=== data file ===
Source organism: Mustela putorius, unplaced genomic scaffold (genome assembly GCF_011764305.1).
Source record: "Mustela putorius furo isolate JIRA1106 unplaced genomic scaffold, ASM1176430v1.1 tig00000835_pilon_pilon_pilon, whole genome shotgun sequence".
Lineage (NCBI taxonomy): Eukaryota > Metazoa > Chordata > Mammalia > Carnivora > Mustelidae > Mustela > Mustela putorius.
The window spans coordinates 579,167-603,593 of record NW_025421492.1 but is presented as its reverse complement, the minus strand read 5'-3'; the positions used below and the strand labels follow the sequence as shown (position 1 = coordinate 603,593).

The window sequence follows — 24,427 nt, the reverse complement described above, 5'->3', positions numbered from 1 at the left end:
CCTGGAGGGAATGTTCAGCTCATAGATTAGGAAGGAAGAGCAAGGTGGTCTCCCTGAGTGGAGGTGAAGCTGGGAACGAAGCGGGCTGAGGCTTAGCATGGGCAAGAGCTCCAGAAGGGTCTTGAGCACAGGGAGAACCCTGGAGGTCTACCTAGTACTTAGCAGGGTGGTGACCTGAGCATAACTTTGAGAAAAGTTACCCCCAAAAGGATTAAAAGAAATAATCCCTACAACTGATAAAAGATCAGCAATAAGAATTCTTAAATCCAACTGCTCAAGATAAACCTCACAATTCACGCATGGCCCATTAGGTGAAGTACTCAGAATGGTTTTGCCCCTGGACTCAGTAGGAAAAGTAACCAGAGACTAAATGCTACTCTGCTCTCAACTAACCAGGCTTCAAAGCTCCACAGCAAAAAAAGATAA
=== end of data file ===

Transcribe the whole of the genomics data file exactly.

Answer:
Source organism: Mustela putorius, unplaced genomic scaffold (genome assembly GCF_011764305.1).
Source record: "Mustela putorius furo isolate JIRA1106 unplaced genomic scaffold, ASM1176430v1.1 tig00000835_pilon_pilon_pilon, whole genome shotgun sequence".
Lineage (NCBI taxonomy): Eukaryota > Metazoa > Chordata > Mammalia > Carnivora > Mustelidae > Mustela > Mustela putorius.
The window spans coordinates 579,167-603,593 of record NW_025421492.1 but is presented as its reverse complement, the minus strand read 5'-3'; the positions used below and the strand labels follow the sequence as shown (position 1 = coordinate 603,593).

The window sequence follows — 24,427 nt, the reverse complement described above, 5'->3', positions numbered from 1 at the left end:
CCTGGAGGGAATGTTCAGCTCATAGATTAGGAAGGAAGAGCAAGGTGGTCTCCCTGAGTGGAGGTGAAGCTGGGAACGAAGCGGGCTGAGGCTTAGCATGGGCAAGAGCTCCAGAAGGGTCTTGAGCACAGGGAGAACCCTGGAGGTCTACCTAGTACTTAGCAGGGTGGTGACCTGAGCATAACTTTGAGAAAAGTTACCCCCAAAAGGATTAAAAGAAATAATCCCTACAACTGATAAAAGATCAGCAATAAGAATTCTTAAATCCAACTGCTCAAGATAAACCTCACAATTCACGCATGGCCCATTAGGTGAAGTACTCAGAATGGTTTTGCCCCTGGACTCAGTAGGAAAAGTAACCAGAGACTAAATGCTACTCTGCTCTCAACTAACCAGGCTTCAAAGCTCCACAGCAAAAAAAGATAA